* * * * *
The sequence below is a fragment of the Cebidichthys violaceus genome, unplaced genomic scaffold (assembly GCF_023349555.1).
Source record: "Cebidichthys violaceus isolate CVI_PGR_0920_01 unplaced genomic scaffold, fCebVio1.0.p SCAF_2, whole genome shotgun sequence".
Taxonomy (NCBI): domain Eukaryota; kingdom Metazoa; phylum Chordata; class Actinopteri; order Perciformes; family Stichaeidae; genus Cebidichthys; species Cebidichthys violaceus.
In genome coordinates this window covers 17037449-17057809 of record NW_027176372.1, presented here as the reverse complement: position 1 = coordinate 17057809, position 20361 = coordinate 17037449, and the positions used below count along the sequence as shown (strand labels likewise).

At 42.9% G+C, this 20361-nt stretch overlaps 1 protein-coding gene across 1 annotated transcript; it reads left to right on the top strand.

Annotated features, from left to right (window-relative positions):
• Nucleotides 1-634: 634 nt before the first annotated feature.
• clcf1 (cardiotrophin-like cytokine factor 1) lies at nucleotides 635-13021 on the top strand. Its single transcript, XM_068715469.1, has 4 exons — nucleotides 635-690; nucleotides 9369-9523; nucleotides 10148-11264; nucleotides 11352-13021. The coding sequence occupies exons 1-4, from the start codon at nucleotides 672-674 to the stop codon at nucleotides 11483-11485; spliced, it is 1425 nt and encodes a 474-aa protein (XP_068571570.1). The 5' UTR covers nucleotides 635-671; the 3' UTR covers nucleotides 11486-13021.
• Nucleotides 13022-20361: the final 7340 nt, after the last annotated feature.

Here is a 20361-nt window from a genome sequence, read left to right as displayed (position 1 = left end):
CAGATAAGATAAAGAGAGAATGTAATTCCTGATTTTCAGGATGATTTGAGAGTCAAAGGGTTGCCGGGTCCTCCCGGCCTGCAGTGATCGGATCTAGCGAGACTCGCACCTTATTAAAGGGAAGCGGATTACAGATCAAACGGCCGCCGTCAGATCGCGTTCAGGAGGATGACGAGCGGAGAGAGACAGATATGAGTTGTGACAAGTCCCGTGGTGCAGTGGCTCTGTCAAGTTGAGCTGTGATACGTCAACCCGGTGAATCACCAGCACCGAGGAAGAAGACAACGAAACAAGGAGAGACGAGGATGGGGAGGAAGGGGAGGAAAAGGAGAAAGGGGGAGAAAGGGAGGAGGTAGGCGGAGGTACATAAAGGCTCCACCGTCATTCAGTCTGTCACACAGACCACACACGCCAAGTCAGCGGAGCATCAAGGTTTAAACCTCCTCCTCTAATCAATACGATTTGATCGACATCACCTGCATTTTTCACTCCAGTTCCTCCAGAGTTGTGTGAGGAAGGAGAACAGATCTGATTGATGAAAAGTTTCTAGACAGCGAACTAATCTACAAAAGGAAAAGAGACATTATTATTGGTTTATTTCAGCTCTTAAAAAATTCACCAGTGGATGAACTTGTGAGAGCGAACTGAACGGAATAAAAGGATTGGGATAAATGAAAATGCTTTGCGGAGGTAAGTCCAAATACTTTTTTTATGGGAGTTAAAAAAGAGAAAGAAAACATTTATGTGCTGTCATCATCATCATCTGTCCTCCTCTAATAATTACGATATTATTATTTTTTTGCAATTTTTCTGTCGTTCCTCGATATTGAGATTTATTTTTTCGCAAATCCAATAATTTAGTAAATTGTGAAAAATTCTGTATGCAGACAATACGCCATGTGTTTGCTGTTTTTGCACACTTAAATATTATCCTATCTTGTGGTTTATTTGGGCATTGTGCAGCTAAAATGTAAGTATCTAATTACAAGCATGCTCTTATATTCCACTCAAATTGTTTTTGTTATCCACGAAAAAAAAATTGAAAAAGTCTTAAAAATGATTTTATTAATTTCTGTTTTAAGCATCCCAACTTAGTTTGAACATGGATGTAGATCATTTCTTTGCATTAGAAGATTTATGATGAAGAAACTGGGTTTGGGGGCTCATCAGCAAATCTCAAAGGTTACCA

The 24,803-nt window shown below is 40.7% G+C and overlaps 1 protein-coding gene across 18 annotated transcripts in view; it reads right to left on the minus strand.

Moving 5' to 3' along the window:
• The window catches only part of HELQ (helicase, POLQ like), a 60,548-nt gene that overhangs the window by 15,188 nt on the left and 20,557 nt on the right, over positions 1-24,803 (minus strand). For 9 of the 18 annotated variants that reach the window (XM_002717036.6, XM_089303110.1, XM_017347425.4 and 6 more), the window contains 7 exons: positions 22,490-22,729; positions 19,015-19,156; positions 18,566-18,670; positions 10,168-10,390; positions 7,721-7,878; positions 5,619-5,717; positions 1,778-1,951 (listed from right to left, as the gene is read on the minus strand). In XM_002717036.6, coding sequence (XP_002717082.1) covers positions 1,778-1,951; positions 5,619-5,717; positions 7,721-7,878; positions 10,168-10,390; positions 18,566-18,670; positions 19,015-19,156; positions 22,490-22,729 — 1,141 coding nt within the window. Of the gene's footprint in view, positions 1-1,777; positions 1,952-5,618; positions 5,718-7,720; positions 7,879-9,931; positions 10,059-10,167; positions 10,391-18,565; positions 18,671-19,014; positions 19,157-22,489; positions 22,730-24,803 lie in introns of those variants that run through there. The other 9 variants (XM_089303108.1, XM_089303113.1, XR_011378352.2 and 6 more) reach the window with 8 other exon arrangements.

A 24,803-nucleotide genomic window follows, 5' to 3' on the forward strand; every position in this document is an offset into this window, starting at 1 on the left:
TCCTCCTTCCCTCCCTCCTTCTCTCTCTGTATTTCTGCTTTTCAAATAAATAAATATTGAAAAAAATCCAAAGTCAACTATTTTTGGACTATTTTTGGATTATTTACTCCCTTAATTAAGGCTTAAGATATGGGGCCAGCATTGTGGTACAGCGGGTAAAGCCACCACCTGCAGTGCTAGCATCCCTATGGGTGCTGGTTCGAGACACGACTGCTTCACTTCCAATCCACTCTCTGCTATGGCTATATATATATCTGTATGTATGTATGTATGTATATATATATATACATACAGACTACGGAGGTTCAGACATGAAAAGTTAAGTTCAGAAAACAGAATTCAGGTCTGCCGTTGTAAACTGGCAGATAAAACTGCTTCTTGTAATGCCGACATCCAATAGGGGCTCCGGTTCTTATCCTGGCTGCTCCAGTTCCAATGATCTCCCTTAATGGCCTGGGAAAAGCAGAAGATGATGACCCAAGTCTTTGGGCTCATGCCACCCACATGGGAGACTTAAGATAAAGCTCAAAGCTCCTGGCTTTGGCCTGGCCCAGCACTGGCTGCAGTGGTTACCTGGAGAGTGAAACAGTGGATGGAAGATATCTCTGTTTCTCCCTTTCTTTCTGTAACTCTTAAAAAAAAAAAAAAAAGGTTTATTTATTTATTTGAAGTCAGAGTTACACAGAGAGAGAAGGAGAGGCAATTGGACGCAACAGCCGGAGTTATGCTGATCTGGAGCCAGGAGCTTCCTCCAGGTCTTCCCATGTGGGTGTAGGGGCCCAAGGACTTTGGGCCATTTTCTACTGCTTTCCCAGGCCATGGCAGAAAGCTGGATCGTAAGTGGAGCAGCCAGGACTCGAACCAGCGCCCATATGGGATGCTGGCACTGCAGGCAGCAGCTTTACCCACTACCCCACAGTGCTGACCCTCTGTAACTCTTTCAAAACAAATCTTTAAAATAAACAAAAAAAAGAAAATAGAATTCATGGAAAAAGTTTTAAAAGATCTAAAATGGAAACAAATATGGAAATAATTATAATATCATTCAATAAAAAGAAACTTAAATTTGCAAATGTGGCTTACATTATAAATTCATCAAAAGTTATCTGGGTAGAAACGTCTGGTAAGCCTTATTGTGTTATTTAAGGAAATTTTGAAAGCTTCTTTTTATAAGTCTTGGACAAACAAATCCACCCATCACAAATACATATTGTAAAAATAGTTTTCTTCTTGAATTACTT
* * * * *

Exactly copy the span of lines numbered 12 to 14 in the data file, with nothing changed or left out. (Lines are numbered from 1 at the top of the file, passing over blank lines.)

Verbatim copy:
The 24,803-nt window shown below is 40.7% G+C and overlaps 1 protein-coding gene across 18 annotated transcripts in view; it reads right to left on the minus strand.

Moving 5' to 3' along the window:
• The window catches only part of HELQ (helicase, POLQ like), a 60,548-nt gene that overhangs the window by 15,188 nt on the left and 20,557 nt on the right, over positions 1-24,803 (minus strand). For 9 of the 18 annotated variants that reach the window (XM_002717036.6, XM_089303110.1, XM_017347425.4 and 6 more), the window contains 7 exons: positions 22,490-22,729; positions 19,015-19,156; positions 18,566-18,670; positions 10,168-10,390; positions 7,721-7,878; positions 5,619-5,717; positions 1,778-1,951 (listed from right to left, as the gene is read on the minus strand). In XM_002717036.6, coding sequence (XP_002717082.1) covers positions 1,778-1,951; positions 5,619-5,717; positions 7,721-7,878; positions 10,168-10,390; positions 18,566-18,670; positions 19,015-19,156; positions 22,490-22,729 — 1,141 coding nt within the window. Of the gene's footprint in view, positions 1-1,777; positions 1,952-5,618; positions 5,718-7,720; positions 7,879-9,931; positions 10,059-10,167; positions 10,391-18,565; positions 18,671-19,014; positions 19,157-22,489; positions 22,730-24,803 lie in introns of those variants that run through there. The other 9 variants (XM_089303108.1, XM_089303113.1, XR_011378352.2 and 6 more) reach the window with 8 other exon arrangements.